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Scab on nose

Spaghetti & Noodles

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So this morning when my daughter went out to feed the girls she noticed the fur on spaghetti's nose looked funny, on closer inspection this evening it appears she has cut/hurt herself, I carefully bathed the area and it looks clean and healthy, I'll obviously monitor and get a vet appointment if needed but just wondered what others thought. We're thinking it's from when they had their adventure from the outdoor run, the bushes and part of the garden they were in is quite spiky
 

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PigglePuggle

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I would also be a bit worried that the area around the scab is so bald and white and circular, it does have a rather characteristic ringworm appearance- I'd say get a vet check just to make sure, it doesnt quite look the same as an accidental nose scratch or misjudged dominance bite would...
 

PigglePuggle

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Ringworm and other fungal infections are easily brought in as microscopic spores on clothes, shoes, hands, on a gust of wind, or can be lurking in piggy's fur but not cause a problem until piggy gets a bit run down! Its worth checking out, the vet can take a swab/scrape of the area and send it off for a lab dermstophyte culture test, but the test can take 10 days to give a definite negative (usually a definite positive result comes sooner) so if the vet suspects something fungal they may prescribe treatment straight away rather than waiting for the test results.
 

Spaghetti & Noodles

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Ringworm and other fungal infections are easily brought in as microscopic spores on clothes, shoes, hands, on a gust of wind, or can be lurking in piggy's fur but not cause a problem until piggy gets a bit run down! Its worth checking out, the vet can take a swab/scrape of the area and send it off for a lab dermstophyte culture test, but the test can take 10 days to give a definite negative (usually a definite positive result comes sooner) so if the vet suspects something fungal they may prescribe treatment straight away rather than waiting for the test results.
Thank you
 

Spaghetti & Noodles

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Ringworm and other fungal infections are easily brought in as microscopic spores on clothes, shoes, hands, on a gust of wind, or can be lurking in piggy's fur but not cause a problem until piggy gets a bit run down! Its worth checking out, the vet can take a swab/scrape of the area and send it off for a lab dermstophyte culture test, but the test can take 10 days to give a definite negative (usually a definite positive result comes sooner) so if the vet suspects something fungal they may prescribe treatment straight away rather than waiting for the test results.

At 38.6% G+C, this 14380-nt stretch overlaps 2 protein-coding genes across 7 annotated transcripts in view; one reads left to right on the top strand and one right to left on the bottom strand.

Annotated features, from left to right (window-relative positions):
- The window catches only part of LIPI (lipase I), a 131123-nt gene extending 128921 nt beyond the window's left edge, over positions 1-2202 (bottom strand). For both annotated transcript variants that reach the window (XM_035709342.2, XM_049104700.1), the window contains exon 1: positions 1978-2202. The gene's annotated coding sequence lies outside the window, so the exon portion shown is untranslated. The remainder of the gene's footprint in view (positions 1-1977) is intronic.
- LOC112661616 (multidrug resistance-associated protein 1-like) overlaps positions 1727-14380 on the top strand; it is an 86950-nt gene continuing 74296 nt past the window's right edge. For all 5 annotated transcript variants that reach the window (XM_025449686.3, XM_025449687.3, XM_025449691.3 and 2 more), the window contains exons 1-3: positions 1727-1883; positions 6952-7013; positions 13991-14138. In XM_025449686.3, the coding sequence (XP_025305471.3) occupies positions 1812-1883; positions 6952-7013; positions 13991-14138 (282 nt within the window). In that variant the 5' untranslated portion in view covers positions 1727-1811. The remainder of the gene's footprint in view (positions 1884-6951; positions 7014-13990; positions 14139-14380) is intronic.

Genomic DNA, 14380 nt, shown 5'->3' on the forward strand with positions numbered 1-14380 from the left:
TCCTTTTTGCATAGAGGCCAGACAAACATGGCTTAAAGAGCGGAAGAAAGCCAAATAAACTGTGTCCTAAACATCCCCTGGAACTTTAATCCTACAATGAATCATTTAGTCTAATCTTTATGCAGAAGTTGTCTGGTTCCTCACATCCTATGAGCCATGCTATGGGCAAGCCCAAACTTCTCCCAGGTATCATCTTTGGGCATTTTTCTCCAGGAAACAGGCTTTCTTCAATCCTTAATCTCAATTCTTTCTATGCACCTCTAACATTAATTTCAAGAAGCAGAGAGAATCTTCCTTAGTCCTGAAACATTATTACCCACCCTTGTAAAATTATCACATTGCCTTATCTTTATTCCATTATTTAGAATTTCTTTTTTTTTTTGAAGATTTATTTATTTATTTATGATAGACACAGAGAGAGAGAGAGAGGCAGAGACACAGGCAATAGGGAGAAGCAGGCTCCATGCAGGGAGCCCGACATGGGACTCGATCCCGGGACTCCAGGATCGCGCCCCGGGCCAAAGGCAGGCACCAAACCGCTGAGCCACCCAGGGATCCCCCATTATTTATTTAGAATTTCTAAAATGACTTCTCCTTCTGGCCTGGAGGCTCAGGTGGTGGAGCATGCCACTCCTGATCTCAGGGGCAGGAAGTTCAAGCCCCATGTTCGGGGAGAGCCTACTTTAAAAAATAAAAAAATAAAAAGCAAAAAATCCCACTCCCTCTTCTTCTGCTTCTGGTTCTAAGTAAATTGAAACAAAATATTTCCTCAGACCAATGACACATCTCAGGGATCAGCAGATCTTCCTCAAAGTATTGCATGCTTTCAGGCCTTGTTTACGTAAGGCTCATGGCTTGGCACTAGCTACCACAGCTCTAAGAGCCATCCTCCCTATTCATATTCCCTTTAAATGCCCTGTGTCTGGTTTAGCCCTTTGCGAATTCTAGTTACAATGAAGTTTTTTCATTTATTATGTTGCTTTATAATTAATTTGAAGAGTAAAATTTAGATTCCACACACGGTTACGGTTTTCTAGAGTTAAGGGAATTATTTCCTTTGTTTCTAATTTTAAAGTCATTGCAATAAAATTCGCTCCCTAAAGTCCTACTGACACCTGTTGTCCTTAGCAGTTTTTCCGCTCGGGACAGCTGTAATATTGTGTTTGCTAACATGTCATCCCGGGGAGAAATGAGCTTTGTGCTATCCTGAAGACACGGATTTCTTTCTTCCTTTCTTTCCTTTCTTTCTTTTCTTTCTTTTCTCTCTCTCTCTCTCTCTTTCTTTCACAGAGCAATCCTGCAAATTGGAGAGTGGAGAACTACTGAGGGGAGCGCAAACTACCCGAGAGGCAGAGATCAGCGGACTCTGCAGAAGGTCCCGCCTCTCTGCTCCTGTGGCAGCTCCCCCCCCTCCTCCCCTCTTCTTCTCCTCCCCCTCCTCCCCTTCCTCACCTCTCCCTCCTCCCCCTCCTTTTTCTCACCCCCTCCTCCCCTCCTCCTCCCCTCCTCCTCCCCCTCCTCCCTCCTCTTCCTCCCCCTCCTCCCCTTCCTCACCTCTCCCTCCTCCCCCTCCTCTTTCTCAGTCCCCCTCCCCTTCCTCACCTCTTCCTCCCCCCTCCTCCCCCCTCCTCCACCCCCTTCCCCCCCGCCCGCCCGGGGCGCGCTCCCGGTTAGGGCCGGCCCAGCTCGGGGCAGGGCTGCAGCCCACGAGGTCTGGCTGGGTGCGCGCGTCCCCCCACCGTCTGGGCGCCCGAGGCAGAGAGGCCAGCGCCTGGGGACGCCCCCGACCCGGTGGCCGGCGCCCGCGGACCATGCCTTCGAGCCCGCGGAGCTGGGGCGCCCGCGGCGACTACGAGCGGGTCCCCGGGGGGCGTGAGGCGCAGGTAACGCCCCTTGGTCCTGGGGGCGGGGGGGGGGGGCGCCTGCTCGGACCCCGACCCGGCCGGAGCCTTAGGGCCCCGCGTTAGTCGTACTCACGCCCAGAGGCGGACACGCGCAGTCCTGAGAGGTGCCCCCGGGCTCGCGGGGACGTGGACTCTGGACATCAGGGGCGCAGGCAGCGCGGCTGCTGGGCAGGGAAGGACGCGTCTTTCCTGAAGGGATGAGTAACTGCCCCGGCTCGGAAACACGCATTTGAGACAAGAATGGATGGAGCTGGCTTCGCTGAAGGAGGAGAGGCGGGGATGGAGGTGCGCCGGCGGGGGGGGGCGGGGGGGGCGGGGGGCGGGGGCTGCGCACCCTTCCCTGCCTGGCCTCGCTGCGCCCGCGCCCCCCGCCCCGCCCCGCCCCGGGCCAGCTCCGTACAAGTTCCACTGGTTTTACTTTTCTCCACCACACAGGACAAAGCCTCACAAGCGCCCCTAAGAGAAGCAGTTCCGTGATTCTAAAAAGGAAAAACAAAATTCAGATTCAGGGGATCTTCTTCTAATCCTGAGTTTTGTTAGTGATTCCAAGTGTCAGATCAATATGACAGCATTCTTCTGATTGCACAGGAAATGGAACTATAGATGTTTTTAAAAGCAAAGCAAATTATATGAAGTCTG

Thank you
 

Wiebke

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So this morning when my daughter went out to feed the girls she noticed the fur on spaghetti's nose looked funny, on closer inspection this evening it appears she has cut/hurt herself, I carefully bathed the area and it looks clean and healthy, I'll obviously monitor and get a vet appointment if needed but just wondered what others thought. We're thinking it's from when they had their adventure from the outdoor run, the bushes and part of the garden they were in is quite spiky
Hi!

Please see a vet if the area grows fast quickly and becomes crusty, in which case you are most likely dealing with ringworm.
It looks rather fungally to me too.
Ringworm spores are invisible, shed in their thousands and very long lived. The can be carried in with your shoes or clothing, been blown in or been around for up to or even over 2 years.
Please be aware that in the case of ringworm the period between infection and outbreak (the incubation period) is 10-14 days.

Here is our detailed ringworm guide to prevent it spreading and turning into an endless saga; it doesn't only cover ringworm care and hygiene in terms of the piggies but also transmission to other species, especially how you protect yourself: Ringworm: Hygiene And Pictures
 

Spaghetti & Noodles

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Hi!

Please see a vet if the area grows fast quickly and becomes crusty, in which case you are most likely dealing with ringworm.
It looks rather fungally to me too.
Ringworm spores are invisible, shed in their thousands and very long lived. The can be carried in with your shoes or clothing, been blown in or been around for up to or even over 2 years.
Please be aware that in the case of ringworm the period between infection and outbreak (the incubation period) is 10-14 days.

Here is our detailed ringworm guide to prevent it spreading and turning into an endless saga; it doesn't only cover ringworm care and hygiene in terms of the piggies but also transmission to other species, especially how you protect yourself: Ringworm: Hygiene And Pictures
Thank you have just had a read of those.
 
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